Migrants increasingly have figured out how to make this dysfunctional system work for them. Show up, claim asylum, get released. Come with a child, and the process is further expedited due to federal rules that prevent the detention of children for more than 20 days.

Border interviews confirm that while many migrants are fleeing violence, their primary goal in getting to the United States is economic. Many male migrants say they intend to secure work in the United States to send money back home, and in many cases have family already in the country and jobs lined up. At the same time, many don’t intend to stay in the United States permanently; they plan to work for a time before returning home.

In other words, these are largely economic migrants using the asylum process—designed to protect people fleeing persecution—to gain entry to the United States to make money.

Migrants exploiting the system in this way create huge backlogs that prevent true asylees from having the expedited access to necessary relief. But even that definition has been stretched by judges.

Recent rulings have extended the legal meaning of “persecuted social group” to include “married women in Guatemala who are unable to leave their relationship” and “those likely to be recruited by gangs.”

With such a loose standard and nearly guaranteed release into the country, is it any wonder asylum claims have increased 1,700 percent in the last decade?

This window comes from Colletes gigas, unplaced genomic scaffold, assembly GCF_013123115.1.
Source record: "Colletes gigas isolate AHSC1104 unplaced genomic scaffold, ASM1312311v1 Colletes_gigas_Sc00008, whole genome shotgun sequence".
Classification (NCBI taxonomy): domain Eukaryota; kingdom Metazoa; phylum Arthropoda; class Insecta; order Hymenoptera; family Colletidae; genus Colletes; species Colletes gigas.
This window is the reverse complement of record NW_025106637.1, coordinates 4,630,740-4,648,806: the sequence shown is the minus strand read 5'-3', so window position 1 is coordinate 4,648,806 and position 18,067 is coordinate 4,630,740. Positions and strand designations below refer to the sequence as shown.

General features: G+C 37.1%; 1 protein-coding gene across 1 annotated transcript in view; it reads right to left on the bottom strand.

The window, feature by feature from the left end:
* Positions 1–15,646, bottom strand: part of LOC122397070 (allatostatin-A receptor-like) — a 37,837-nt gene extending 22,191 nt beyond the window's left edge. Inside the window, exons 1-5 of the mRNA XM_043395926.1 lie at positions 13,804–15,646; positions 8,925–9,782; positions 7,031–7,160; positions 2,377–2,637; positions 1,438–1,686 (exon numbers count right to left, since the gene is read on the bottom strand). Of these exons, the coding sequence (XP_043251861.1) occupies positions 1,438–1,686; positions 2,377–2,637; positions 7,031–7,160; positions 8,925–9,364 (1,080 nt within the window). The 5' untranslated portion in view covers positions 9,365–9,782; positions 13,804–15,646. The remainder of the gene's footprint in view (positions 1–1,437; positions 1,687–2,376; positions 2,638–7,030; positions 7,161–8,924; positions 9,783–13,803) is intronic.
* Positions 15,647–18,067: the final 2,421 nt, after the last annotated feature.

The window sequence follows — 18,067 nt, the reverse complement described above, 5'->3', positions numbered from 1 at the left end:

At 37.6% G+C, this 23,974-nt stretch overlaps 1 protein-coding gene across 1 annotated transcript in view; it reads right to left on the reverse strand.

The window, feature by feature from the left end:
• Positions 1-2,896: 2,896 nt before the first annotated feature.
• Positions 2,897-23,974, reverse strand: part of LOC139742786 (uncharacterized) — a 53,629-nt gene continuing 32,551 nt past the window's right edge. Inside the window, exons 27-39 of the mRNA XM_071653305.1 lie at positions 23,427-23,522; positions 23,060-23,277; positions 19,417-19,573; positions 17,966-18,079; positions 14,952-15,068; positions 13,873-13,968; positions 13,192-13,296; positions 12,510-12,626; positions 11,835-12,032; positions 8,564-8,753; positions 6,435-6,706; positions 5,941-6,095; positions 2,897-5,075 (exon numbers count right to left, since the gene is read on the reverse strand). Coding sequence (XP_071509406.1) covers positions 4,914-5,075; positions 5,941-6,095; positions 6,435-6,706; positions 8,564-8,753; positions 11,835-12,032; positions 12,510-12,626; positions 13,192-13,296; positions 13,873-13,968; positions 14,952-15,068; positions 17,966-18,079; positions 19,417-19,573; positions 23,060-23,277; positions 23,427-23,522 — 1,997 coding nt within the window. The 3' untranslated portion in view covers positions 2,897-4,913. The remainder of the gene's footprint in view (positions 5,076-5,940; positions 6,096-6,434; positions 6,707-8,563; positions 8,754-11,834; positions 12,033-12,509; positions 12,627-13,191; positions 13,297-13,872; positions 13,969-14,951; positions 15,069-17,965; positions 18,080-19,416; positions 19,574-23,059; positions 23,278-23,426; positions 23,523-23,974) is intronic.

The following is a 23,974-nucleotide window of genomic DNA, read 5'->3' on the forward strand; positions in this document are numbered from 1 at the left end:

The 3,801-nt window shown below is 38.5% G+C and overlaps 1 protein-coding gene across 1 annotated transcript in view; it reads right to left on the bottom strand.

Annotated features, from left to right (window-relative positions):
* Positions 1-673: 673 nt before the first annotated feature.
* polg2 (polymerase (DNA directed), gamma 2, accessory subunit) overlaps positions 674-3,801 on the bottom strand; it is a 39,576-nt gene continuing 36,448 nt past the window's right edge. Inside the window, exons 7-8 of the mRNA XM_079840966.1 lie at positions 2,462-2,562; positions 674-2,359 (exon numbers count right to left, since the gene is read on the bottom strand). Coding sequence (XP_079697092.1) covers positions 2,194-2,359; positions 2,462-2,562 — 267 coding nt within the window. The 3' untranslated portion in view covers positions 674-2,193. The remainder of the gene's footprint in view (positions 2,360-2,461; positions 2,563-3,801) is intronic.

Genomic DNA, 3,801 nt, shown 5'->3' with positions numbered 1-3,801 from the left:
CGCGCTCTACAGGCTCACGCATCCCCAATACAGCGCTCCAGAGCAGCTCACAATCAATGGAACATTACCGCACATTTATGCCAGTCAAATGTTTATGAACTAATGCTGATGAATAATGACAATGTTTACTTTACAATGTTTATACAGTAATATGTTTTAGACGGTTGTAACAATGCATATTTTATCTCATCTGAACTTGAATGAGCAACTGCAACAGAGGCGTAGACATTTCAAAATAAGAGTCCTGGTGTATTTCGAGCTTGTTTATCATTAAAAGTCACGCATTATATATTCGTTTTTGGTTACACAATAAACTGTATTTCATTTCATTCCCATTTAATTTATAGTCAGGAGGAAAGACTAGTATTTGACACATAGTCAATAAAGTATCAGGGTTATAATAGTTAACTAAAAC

Congress Could Change All of This 

Democrats are seething with indignation and immigration groups have already sued the administration over the new rule.

As with the furor over the immigration crisis, however, Congress has the power to change the situation.  Congress could change the asylum laws, to make them more restrictive, or more generous. Congress could give Border Patrol and the Department of Health and Human Services more resources to address conditions in the squalid detention facilities. Congress could also beef up enforcement resources to go after the cartels who are reaping billions of dollars from trafficking in drugs and people.

Instead, the House Democrats spent last week passing a resolution to condemn a tweet, voting to hold Trump Administration officials in contempt, and trying (and failing) to pass a resolution of impeachment. Meanwhile, the Republican majority in the Senate spent last week voting on tax treaties that would largely benefit corporations.

The same people who vilify the Trump Administration are, through their own inaction, leaving the White House to try and manage a daily overwhelmed and drastically under-resourced southern border.

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Rachel Bovard is senior director of policy at the Conservative Partnership Institute. Beginning in 2006, she served in both the House and Senate in various roles including as legislative director for Senator Rand Paul (R-Ky.) and policy director for the Senate Steering Committee under the successive chairmanships of Senator Pat Toomey (R-Penn.) and Senator Mike Lee (R-Utah), where she advised Committee members on strategy related to floor procedure and policy matters.